According to a reporter at the Huffington Post, as reported by Politico, Mitt Romney’s campaign manager says that a Romney presidency might resemble the tenure of James K. Polk. What does Team Romney find appealing about our 11th President?
Polk, who served from 1845 to 1849, presided over the expansion of the U.S. into a coast-to-coast nation, annexing Texas and winning the Mexican-American war for territories that also included New Mexico and California. He reduced trade barriers and strengthened the Treasury system. And he was a one-term president. Polk is an allegory for Rhoades [the Romney campaign director]: He did great things, and then exited the scene, and few remember him. That, Rhoades suggested, could be Romney’s legacy as well.
The notion is that, like Polk, Romney will focus on a few big projects — most notably entitlement reform — and if this makes him a one-term Presidnt, so be it.
Actually, Polk’s presidency is quite well remembered compared to nearly all others from the 19th century. In a way, he’s like a baseball player, say Joe Rudi, who is so frequently described as underrated that he becomes somewhat overrated. But that’s a potential subject for another post.
For now, I’ll note that Polk didn’t decide to serve just one term as a matter or principle or to free himself up to tackle difficult challenges in the face of public opposition. Indeed, Polk’s position on expansion was very much in harmony with the prevailing popular mood of the day — one that older, more prominent presidential hopefuls like Henry Clay and Martin Van Buren failed to read. And Polk’s positions on tariffs and finances were standard Democratic Party fare.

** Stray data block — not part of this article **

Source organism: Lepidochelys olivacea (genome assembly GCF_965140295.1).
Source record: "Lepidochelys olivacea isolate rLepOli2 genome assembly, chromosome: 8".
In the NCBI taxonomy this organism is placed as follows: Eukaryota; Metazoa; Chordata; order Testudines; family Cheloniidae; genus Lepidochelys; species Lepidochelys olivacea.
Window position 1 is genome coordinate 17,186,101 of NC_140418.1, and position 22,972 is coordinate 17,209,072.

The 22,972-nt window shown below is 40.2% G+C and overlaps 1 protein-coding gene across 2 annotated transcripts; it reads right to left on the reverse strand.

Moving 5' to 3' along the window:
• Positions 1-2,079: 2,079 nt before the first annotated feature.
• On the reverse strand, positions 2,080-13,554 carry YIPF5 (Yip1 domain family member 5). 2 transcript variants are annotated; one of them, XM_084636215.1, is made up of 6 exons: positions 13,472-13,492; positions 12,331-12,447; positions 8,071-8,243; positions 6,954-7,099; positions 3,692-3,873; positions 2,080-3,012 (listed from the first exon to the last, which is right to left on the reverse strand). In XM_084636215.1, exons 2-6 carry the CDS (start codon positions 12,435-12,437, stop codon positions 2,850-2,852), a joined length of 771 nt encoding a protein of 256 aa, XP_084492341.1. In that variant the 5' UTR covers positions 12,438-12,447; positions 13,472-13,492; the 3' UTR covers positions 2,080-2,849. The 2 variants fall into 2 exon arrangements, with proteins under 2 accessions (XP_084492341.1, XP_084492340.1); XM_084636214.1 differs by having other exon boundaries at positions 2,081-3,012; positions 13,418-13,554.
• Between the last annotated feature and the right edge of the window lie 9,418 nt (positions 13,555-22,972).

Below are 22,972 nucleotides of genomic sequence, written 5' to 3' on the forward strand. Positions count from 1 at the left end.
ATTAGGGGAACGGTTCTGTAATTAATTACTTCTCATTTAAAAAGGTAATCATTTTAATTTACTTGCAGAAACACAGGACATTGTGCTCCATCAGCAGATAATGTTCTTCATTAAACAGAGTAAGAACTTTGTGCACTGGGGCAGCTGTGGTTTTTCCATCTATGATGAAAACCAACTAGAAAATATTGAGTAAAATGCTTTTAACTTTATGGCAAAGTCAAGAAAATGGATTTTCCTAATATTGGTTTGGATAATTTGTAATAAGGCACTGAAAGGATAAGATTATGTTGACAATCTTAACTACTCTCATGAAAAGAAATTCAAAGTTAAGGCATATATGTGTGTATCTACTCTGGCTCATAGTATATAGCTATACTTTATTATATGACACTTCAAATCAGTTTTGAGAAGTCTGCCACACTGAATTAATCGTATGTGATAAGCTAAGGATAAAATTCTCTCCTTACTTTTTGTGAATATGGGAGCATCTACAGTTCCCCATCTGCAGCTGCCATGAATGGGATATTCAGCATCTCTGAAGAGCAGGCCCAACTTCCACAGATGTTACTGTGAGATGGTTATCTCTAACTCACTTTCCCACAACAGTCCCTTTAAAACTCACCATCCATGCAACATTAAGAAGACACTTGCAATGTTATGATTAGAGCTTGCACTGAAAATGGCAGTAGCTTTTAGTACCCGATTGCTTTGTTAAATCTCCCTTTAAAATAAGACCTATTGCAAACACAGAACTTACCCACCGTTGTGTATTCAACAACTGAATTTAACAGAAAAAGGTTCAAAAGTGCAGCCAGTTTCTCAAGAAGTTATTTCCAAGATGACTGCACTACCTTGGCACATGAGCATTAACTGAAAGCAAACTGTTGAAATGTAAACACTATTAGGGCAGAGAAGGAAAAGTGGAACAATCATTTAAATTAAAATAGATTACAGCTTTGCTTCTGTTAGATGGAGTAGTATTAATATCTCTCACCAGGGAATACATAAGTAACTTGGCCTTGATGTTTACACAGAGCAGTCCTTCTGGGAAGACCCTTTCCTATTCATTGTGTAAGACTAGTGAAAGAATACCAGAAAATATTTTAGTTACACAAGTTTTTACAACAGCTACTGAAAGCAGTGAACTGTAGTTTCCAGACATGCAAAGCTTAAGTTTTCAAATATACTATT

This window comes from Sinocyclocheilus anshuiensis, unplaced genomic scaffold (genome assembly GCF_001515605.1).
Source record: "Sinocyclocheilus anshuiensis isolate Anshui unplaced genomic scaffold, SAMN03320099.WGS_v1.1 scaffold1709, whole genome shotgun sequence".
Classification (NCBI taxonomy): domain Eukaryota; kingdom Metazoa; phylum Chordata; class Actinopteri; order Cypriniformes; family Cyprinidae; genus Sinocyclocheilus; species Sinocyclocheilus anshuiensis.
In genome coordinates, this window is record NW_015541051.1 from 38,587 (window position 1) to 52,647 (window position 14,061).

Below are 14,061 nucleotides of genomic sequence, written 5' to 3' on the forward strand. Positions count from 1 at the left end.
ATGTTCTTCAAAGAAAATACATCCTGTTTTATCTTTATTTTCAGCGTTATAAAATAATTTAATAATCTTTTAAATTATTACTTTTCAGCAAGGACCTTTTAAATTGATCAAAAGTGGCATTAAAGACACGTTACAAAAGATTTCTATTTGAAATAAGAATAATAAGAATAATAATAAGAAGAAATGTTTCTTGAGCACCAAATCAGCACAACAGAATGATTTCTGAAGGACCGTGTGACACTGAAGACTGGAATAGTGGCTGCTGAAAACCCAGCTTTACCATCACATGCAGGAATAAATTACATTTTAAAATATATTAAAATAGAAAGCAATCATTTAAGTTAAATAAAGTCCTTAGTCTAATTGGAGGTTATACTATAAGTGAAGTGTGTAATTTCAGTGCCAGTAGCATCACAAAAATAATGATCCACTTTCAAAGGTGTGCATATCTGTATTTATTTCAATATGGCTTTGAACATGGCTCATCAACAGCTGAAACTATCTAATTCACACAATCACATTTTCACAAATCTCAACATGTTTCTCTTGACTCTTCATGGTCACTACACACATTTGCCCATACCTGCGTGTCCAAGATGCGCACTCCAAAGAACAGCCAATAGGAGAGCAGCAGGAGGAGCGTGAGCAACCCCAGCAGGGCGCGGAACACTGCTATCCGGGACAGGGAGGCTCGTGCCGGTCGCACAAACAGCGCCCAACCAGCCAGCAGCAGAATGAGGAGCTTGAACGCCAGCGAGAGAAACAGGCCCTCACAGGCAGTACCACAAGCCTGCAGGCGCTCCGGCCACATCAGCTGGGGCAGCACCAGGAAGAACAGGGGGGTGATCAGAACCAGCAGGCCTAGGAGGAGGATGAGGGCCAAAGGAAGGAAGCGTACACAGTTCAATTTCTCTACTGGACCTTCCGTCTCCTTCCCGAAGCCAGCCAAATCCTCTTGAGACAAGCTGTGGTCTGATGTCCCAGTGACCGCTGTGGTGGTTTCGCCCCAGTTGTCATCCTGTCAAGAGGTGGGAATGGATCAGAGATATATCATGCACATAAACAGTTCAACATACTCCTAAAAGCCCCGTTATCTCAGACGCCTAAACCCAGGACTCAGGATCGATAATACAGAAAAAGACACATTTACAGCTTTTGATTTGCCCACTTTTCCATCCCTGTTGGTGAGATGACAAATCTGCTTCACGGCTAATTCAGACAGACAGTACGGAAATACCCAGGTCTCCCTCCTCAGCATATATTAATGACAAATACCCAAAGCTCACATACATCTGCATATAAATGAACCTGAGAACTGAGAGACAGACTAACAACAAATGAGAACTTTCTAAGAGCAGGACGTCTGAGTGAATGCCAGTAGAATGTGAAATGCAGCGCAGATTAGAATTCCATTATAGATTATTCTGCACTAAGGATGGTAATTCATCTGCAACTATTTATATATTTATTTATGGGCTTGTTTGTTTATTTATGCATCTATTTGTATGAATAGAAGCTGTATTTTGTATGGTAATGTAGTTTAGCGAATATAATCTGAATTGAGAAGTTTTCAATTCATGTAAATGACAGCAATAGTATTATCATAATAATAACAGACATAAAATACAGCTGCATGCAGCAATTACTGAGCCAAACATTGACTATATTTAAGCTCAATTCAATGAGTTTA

As I understand it, Polk declared at the time of his nomination that he would serve just one term for reasons of political expediency. His nomination had been a compromise between, to oversimplify, the Northern and Southern wings of the Democratic Party, whose delegates had been unable to nominate either Van Buren (champion of the Northern wing) or Lewis Cass (mildly favored by the Southern wing). Polk was a southerner (from Tennessee), but as a protege of Andrew Jackson, he had decent relations with Van Buren (another Jackson protege) and his key northern supporters.
As the Democratic nominee, Polk knew that he faced huge difficulties in holding his fractured Party together during the campaign, particularly given the presidential ambitions of leading Democrats like Van Buren, Cass, John Calhoun, Thomas Hart Benton, and James Buchanan. To maximize his prospects of obtaining strong support from these key figures in 1844, Polk decided to announce when he accepted the nomination that he would not be a candidate for President in 1848; in other words, he would not stand in their way.
This gambit worked, although Polk had to make plenty of additional promises (not all of them kept) before he gained the reasonably enthusiastic support of the key players in his Party.
Will Romney follow in Polk’s footsteps? I don’t expect him to declare this year that he will only serve one term. And enacting Paul Ryan’s controversial budget and entitlement reforms may prove more difficult than anything Polk accomplished during his arduous presidency.